• by Somebody Is Using My (985418) on Thursday July 11, 2013 @07:26PM (#44256469) Homepage

    I don't think the DEFCON organizers expect that /no/ government officials will make an appearance. Rather, they are making a statement that - because of recent revelations - they will no longer be offering an open hand to those officials. Furthermore, it might be unsafe (electronically, not physically) for agents to openly make an appearance because they will be more of a target for malicious hacking than usual.

    It's more along the lines of "We don't like what you are doing and therefore aren't being as welcoming to - and thus in complicit agreement with - you or your goals. Also, if you do come it's on your own head if bad things happen because you've managed to piss off all our other guests and many will consider you /persona non grata/ and take it upon themselves to make those feelings clear."

    Government agents will be at this year's DEFCon; it's just that they will be even less likely to announce their affiliation than usual.

  • Re:Fuck 'em (Score:5, Insightful)

    by Anonymous Coward on Thursday July 11, 2013 @07:35PM (#44256545)

    I'd sleep a lot better knowing that at least it will be safe from some 12 year old Chinese hacker.

    It's not a 12 y/o Chinese hacker that most US citizens need to fear. It is the unrestrained overreaching of the US government as they push aside our privacy, our rights, our Constitution and our history.

  • Re:Fuck 'em (Score:4, Insightful)

    by Anonymous Coward on Thursday July 11, 2013 @07:42PM (#44256613)

    The reason its us against them is because they have repeatedly broken the law, in spirit if not in fact, by their current activities. The only possible reason for them to be doing so is to gather more and more power to those who enable them. The purpose of such power is always to control, to enforce their will upon those who would otherwise prefer to live a life of freedom instead of a life of enslavement.

    Those concepts aside, it becomes more of an us against them atmosphere when hackers, people who skirt legalities to do what they do in a lot of circumstances, are in the same room with law enforcement who are known to be gathering information on ALL communications in the US. Keep in mind that those communications may be discussing illegal activities whose purpose is to research weaknesses in security methods. While this could technically be illegal their purpose is to educate and repair problems - and the unfortunate wording and enforcement of the law makes their activities illegal. So bearing all of that in mind, the NSA walks into the room and starts getting names of people in attendance, then goes back and digs into PRISM and finds what those people are doing. And then, ultimately, either uses it for their own agenda or passes the information on to someone who will.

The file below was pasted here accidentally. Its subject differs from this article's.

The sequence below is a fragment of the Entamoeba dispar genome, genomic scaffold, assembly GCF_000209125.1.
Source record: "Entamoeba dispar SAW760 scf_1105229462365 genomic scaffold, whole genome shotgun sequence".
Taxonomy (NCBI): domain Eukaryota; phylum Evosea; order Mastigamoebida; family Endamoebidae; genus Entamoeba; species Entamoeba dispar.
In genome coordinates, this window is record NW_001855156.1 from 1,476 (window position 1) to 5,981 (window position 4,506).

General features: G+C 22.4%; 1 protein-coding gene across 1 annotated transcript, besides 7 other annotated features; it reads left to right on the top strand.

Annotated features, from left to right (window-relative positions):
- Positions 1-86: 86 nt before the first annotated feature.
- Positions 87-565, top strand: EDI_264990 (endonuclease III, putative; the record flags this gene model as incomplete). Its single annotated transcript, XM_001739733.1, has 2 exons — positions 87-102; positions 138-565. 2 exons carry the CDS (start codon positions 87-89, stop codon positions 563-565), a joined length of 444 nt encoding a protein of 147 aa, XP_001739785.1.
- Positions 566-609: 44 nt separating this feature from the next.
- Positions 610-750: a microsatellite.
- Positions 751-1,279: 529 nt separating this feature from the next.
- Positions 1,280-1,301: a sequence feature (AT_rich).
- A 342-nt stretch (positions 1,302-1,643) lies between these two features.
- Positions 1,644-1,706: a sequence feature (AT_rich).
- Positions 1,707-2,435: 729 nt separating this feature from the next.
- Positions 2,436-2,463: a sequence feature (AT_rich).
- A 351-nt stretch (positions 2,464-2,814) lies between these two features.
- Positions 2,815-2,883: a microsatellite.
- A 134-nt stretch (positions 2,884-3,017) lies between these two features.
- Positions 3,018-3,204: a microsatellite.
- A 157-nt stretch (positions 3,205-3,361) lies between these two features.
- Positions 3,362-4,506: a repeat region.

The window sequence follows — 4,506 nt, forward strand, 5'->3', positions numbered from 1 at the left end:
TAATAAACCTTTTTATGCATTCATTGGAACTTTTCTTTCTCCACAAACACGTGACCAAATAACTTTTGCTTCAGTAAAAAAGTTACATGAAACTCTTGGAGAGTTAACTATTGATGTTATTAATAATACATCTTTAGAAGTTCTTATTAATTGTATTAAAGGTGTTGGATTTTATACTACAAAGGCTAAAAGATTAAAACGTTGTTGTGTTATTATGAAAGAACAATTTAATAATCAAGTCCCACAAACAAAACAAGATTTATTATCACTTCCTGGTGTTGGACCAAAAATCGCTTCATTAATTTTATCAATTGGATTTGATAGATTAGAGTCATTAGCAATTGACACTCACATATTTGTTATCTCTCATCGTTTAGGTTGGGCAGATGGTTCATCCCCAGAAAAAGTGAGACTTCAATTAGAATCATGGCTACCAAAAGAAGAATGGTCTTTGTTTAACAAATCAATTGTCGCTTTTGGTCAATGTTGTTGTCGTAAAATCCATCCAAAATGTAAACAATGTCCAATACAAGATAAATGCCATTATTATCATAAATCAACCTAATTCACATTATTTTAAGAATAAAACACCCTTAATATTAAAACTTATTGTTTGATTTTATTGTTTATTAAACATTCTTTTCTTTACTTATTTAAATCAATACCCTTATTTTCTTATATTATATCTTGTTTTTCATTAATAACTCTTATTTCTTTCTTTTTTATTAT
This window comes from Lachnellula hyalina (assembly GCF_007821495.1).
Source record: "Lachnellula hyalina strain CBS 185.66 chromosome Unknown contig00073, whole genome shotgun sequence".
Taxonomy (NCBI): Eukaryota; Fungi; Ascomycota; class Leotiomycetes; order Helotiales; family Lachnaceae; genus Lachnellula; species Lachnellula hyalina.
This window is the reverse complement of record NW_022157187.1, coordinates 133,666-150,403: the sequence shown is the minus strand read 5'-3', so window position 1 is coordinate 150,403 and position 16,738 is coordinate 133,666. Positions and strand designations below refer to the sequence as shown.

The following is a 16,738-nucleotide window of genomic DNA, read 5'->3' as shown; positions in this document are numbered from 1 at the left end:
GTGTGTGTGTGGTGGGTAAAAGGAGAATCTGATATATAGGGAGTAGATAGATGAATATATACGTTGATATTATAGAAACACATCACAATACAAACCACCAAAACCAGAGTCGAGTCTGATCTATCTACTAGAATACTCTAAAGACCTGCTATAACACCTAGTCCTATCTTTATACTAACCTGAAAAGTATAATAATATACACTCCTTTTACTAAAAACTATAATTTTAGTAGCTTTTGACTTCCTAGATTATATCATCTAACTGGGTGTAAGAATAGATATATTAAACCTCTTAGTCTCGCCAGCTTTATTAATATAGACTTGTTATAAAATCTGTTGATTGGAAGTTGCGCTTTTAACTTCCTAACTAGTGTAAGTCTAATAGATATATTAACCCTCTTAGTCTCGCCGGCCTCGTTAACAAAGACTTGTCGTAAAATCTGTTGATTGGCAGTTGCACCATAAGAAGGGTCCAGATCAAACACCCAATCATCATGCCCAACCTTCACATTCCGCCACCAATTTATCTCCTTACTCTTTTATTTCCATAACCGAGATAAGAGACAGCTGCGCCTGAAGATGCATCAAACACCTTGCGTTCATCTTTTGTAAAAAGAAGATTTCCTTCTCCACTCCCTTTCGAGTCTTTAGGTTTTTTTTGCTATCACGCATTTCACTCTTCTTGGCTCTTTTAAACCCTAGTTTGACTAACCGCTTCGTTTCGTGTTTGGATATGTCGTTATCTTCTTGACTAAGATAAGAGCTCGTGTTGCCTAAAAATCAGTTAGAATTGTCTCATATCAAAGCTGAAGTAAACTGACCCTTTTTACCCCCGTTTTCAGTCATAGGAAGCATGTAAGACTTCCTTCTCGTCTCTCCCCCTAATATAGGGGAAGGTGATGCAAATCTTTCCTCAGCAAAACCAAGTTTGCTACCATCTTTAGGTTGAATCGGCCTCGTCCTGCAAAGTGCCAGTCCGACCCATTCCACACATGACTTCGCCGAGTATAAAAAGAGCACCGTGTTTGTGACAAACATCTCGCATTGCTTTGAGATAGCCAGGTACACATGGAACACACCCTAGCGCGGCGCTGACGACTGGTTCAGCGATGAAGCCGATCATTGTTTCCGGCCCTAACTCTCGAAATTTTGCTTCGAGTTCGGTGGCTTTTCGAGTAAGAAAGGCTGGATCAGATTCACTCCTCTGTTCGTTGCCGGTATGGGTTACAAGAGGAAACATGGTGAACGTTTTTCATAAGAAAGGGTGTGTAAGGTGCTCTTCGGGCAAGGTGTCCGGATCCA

is that really in the best interest of anyone who wants to retain not only their freedom but their civil liberties?

  • Re:Fuck 'em (Score:5, Insightful)

    by jcr (53032) <jcr@NOsPAM.mac.com> on Thursday July 11, 2013 @07:57PM (#44256745) Journal

    Afterall, if they do legally obtain some of my private information for whatever reason, I'd sleep a lot better knowing that at least it will be safe from some 12 year old Chinese hacker.

    I'd trust a random 12 year-old Chinese hacker before I'd trust an organization that's currently torturing and keeping people locked up illegally.

    -jcr

  • Re: Fuck 'em (Score:5, Insightful)

    by DigiShaman (671371) on Thursday July 11, 2013 @08:02PM (#44256793) Homepage

    So can a divorce.

  • Re:Fuck 'em (Score:5, Insightful)

    by nobodyknowsimageek (218815) on Thursday July 11, 2013 @08:24PM (#44256957)

    It is rather difficult to trust a group of people with a long history of lies, abuses, manipulation, and little or no accountability.

    That also explains why I don't trust much coming out of the "hacker" community, either. :)

    See what happens when you make sweeping generalizations about a community based on the wrongdoings of some members of that community?

  • et tu? (Score:5, Insightful)

    by PopeRatzo (965947) on Thursday July 11, 2013 @08:34PM (#44257017) Homepage Journal

    This is how you find out who's snitching to the feds.

    I can well understand why anyone in the non-corporate, civilian security community would have absolutely lost any shred of trust they had in the feds.

    Those guys in DEFCON know who Aaron Schwartz is. They probably know people like Edward Snowden. They know that the federal government could bring their whole world crashing down in a heartbeat, without anything like constitutional rights.

    I bet there are some feds who are sad about missing the parties, and about missing all the intel. But seriously, if any of them were decent people, they'd be blowing whistles, too.